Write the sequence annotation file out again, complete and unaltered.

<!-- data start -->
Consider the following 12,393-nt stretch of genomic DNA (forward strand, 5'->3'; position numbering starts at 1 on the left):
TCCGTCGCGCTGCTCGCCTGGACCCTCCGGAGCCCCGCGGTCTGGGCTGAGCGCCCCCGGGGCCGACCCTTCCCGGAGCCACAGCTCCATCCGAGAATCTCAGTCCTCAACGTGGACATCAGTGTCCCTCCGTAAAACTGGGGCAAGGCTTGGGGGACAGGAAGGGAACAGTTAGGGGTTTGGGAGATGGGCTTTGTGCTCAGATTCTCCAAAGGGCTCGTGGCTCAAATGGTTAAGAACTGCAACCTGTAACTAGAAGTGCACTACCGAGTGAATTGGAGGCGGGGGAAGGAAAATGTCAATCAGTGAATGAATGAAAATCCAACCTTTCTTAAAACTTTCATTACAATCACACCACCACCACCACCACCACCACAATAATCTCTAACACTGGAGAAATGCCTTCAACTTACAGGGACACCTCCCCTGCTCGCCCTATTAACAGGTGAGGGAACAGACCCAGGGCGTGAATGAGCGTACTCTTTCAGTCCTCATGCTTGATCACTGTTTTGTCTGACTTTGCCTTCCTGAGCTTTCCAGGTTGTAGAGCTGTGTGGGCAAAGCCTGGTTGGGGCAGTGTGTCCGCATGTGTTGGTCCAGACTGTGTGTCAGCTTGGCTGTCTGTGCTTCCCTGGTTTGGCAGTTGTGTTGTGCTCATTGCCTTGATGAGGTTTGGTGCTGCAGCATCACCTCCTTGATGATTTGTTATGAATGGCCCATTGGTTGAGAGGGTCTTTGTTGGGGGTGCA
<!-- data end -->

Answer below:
Consider the following 12,393-nt stretch of genomic DNA (forward strand, 5'->3'; position numbering starts at 1 on the left):
TCCGTCGCGCTGCTCGCCTGGACCCTCCGGAGCCCCGCGGTCTGGGCTGAGCGCCCCCGGGGCCGACCCTTCCCGGAGCCACAGCTCCATCCGAGAATCTCAGTCCTCAACGTGGACATCAGTGTCCCTCCGTAAAACTGGGGCAAGGCTTGGGGGACAGGAAGGGAACAGTTAGGGGTTTGGGAGATGGGCTTTGTGCTCAGATTCTCCAAAGGGCTCGTGGCTCAAATGGTTAAGAACTGCAACCTGTAACTAGAAGTGCACTACCGAGTGAATTGGAGGCGGGGGAAGGAAAATGTCAATCAGTGAATGAATGAAAATCCAACCTTTCTTAAAACTTTCATTACAATCACACCACCACCACCACCACCACCACAATAATCTCTAACACTGGAGAAATGCCTTCAACTTACAGGGACACCTCCCCTGCTCGCCCTATTAACAGGTGAGGGAACAGACCCAGGGCGTGAATGAGCGTACTCTTTCAGTCCTCATGCTTGATCACTGTTTTGTCTGACTTTGCCTTCCTGAGCTTTCCAGGTTGTAGAGCTGTGTGGGCAAAGCCTGGTTGGGGCAGTGTGTCCGCATGTGTTGGTCCAGACTGTGTGTCAGCTTGGCTGTCTGTGCTTCCCTGGTTTGGCAGTTGTGTTGTGCTCATTGCCTTGATGAGGTTTGGTGCTGCAGCATCACCTCCTTGATGATTTGTTATGAATGGCCCATTGGTTGAGAGGGTCTTTGTTGGGGGTGCA